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Coexistent cranial tuberculomas and tuberculosis of the cervix in a postmenopausal woman
  1. R Bhatia1,
  2. S Prabhakar2,
  3. D Shedde3,
  4. S Gopalan4,
  5. P Sahota5,
  6. R Shukla6
  1. 1Department of Neurology, Postgraduate Institute of Medical Education and Research, Chandigarh, India
  2. 2Department of Neurology, Postgraduate Institute of Medical Education and Research, Chandigarh, India
  3. 3Department of Obstetrics and Gynecology, Postgraduate Institute of Medical Education and Research, Chandigarh, India
  4. 4Department of Obstetrics and Gynaecology, Postgraduate Institute of Medical Education and Research, Chandigarh, India
  5. 5Department of Neurology, Postgraduate Institute of Medical Education and Research, Chandigarh, India
  6. 6Department of Pathology, Postgraduate Institute of Medical Education and Research, Chandigarh, India
  1. Correspondence to:
 Dr Rohit Bhatia
 Department of Neurology, Room 707, Cardiothoracic and Neuroscierices Centre, AU India Institute of Medical Sciences, New Delhi-110029, India;

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Postmenopausal genital tuberculosis, especially tuberculosis of cervix, is rare. We present a case of a postmenopausal woman presenting with multiple cranial lesions and evidence of a silent granulomatous pathology in the cervix.

Case report

A 52 year old woman was admitted with complaints of increasing headaches and generalised weakness for the past 3 months. There were no other neurological symptoms and she denied any history of fever, cough, diarrhoea, bone pains, vaginal discharge, bleeding, dyspareunia, abdominal discomfort, or weight loss. She was postmenopausal for 2 years with a normal menstrual history previously. There was no history of extramarital sexual contacts or any venereal disease in the patient or her spouse. Examination of cardiovascular, chest, abdomen, and nervous system was unremarkable. Breast examination was normal. Gynaecological examination revealed an abnormal cervix with a small growth and irregularity on its anterior lip with no other abnormal finding. A biopsy from the involved site was taken. Contrast enhanced magnetic resonance imaging (MRI) of the brain revealed multiple ring enhancing lesions in cerebral hemispheres and cerebellum (fig 1). Cerebrospinal fluid (CSF) examination revealed absence of pleocytosis, and normal sugar and protein indices. No organism was identified on staining or culture. Serology for brucellosis, toxoplasmosis, and cysticercosis was negative in both CSF and serum. A Mantoux test was performed but was negative. Ultrasound of the abdomen revealed calcification in the region of the cervix. Chest x ray, computed tomography (CT) of the abdomen, pelvis and chest, colonoscopy, and barium meal follow through study were normal. ELISA for HIV was non-reactive. The cervix biopsy revealed hyperplastic squamous epithelium, epitheloid cell granulomas with central necrosis, and Langhan’s type of giant cells (fig 2). Staining for acid fast bacilli and fungus was negative. Culture of the tissue did not grow any organism. The patient was started on four drug antitubercular therapy (ATT) with oral steroids. Repeat examination of the cervix was normal after 3 months and repeat cranial MRI done at intervals thereafter has shown resolution of lesions.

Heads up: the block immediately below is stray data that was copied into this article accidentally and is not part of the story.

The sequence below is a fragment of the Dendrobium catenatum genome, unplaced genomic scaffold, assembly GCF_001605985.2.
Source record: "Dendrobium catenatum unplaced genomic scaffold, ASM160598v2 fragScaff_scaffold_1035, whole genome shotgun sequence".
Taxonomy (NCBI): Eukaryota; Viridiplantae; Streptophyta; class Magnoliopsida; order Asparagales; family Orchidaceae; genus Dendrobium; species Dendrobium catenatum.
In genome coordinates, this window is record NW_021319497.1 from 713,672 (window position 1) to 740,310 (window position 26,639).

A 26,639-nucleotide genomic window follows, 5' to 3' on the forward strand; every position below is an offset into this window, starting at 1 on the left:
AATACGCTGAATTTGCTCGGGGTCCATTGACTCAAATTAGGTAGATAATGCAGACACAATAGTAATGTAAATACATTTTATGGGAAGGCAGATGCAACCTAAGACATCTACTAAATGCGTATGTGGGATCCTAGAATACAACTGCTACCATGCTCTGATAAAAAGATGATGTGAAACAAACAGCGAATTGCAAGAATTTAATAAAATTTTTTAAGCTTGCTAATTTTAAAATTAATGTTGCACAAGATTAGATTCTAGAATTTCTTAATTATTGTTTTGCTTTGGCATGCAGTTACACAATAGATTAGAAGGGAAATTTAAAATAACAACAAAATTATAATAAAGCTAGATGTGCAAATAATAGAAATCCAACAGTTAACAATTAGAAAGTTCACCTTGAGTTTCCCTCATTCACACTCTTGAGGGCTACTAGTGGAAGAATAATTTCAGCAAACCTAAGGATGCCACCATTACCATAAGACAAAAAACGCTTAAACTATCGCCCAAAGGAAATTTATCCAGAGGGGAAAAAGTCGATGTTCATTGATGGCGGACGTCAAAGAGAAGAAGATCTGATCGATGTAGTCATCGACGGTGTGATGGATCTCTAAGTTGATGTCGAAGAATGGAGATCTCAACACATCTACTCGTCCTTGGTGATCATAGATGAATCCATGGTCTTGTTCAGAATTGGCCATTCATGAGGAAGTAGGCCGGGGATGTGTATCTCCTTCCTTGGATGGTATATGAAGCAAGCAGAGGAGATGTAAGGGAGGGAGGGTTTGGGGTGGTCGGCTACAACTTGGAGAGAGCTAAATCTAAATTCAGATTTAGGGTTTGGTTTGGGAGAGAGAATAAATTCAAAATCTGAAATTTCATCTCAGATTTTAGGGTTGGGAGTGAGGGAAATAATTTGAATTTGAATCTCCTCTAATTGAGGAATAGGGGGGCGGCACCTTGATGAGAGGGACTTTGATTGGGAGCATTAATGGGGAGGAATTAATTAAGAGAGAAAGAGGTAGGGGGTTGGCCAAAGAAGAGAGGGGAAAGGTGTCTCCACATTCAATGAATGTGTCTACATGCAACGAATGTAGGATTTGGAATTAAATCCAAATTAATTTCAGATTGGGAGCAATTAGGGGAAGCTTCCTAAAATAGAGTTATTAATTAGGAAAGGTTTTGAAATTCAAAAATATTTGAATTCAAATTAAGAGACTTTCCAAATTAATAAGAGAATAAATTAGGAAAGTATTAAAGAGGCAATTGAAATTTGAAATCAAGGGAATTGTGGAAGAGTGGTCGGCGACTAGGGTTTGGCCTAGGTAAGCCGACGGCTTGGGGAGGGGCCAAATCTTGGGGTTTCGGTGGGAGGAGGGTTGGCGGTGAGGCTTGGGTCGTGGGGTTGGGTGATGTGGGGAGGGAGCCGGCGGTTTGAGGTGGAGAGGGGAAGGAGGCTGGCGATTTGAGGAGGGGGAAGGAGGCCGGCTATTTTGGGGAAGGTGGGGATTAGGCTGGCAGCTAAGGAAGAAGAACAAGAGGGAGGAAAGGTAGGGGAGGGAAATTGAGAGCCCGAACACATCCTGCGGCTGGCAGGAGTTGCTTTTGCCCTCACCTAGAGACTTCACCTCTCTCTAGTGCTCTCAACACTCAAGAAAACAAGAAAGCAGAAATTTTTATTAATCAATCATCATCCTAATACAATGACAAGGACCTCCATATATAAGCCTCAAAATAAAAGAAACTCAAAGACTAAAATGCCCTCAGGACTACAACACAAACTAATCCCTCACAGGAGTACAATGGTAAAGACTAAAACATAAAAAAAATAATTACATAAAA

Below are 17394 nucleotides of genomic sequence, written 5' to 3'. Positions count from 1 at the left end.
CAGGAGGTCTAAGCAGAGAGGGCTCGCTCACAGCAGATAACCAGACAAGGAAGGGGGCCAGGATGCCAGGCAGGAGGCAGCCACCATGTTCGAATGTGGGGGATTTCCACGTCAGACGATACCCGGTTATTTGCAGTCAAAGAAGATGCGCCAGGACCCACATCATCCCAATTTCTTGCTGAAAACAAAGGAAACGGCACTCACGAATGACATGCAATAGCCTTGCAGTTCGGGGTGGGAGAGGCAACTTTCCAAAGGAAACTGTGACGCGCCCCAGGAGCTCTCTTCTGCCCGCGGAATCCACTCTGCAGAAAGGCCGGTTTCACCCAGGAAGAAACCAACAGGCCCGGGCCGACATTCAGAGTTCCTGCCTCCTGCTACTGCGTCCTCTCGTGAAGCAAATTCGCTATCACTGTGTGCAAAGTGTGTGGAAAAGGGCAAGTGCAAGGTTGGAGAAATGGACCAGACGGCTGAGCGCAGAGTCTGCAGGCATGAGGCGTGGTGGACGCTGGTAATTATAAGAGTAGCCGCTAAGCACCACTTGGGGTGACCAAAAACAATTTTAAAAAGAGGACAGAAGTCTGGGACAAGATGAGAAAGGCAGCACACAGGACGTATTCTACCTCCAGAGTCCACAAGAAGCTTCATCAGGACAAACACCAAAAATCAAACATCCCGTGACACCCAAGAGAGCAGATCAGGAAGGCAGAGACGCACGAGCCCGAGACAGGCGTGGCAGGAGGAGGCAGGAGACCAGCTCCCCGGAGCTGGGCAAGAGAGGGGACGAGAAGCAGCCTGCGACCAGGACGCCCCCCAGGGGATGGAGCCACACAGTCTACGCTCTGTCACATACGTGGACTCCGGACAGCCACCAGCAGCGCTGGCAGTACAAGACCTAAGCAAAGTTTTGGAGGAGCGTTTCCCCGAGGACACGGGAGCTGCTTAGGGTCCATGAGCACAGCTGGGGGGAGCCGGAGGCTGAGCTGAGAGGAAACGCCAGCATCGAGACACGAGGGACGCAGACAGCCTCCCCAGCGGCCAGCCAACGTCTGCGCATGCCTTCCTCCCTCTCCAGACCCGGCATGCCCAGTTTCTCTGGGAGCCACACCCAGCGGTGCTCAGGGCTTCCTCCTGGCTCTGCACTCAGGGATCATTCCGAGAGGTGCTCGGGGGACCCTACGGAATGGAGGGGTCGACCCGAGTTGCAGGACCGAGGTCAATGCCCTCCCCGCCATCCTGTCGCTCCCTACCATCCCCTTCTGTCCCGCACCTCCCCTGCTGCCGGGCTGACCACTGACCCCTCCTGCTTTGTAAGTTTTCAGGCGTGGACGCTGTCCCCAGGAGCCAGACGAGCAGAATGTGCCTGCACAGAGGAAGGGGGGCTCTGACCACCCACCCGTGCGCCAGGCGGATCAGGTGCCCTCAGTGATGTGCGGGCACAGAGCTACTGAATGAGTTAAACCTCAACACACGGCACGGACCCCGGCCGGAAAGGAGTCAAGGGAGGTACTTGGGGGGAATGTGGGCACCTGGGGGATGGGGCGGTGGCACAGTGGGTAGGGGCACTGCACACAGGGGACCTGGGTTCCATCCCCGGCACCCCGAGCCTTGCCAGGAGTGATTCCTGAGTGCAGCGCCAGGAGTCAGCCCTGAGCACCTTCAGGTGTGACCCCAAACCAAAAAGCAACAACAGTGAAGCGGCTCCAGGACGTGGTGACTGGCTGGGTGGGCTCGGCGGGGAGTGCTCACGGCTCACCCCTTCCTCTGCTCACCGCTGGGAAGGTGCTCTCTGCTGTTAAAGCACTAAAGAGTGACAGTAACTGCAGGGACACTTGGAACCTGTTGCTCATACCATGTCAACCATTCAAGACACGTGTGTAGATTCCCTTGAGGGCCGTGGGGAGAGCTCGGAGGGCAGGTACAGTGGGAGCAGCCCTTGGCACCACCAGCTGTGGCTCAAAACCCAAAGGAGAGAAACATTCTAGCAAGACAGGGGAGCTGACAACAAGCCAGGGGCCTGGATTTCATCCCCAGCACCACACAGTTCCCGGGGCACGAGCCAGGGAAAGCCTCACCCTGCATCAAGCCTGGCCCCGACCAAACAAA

Figure 1

Cranial MRI, post-contrast sagittal section showing ring enhancing lesions (arrows) in the cerebral hemispheres and cerebellum.

Figure 2

Histopathology of the cervix biopsy specimen showing multiple epitheloid cell granulomas (large arrow) with giant cells (small arrow).


Both central nervous system (CNS) tuberculosis and genital tract tuberculosis are observed in endemically affected populations. Usually, the primary focus is elsewhere, the common being the lung,1,2 and is silent by the time the disease manifests in the CNS or the genital tract. An accurate estimate of the incidence of genital tuberculosis is difficult because of infected asymptomatic carriers2,3 with genital tuberculosis being diagnosed more in relation to infertility.3,4 Postmenopausal genital tuberculosis is uncommon, possibly because of hormone dependence of infection and adequate blood supply at younger ages.2,4,5 Tubercular cervicitis is rare with an approximate incidence of 2.5–10% of all genital tuberculosis.3,4 Primary involvement of the cervix is still rarer, and is thought to be either sexually transmitted through a partner with epididymo-orchitis, or through his infected sputum used as a lubricant.3 Tuberculomas are circumscribed focal granulomatous masses of tubercular origin, which may be single or multiple, vary in size, perilesional oedema or meningeal reaction, produce variable clinical features, and are uncommon at extremes of age.1,6 CSF examination and polymerase chain reaction may be normal in pure parenchymal forms of CNS tuberculosis.1 Tubercular bacilli may be scant in hypertrophied cervix and lead to a negative acid fast bacilli stain and culture.5

In the present case, we were considering both an infective as well as a mitotic pathology. Since women are known to harbour asymptomatic genital tuberculosis, a thorough clinical examination can be helpful in the presence of cranial lesions with a wide differential diagnosis.


RB, SP, PS, DS, SG were following this patient clinically; RS provided the pathology details and the image; the manuscript was written by RB and read, edited, and finalised by all authors.


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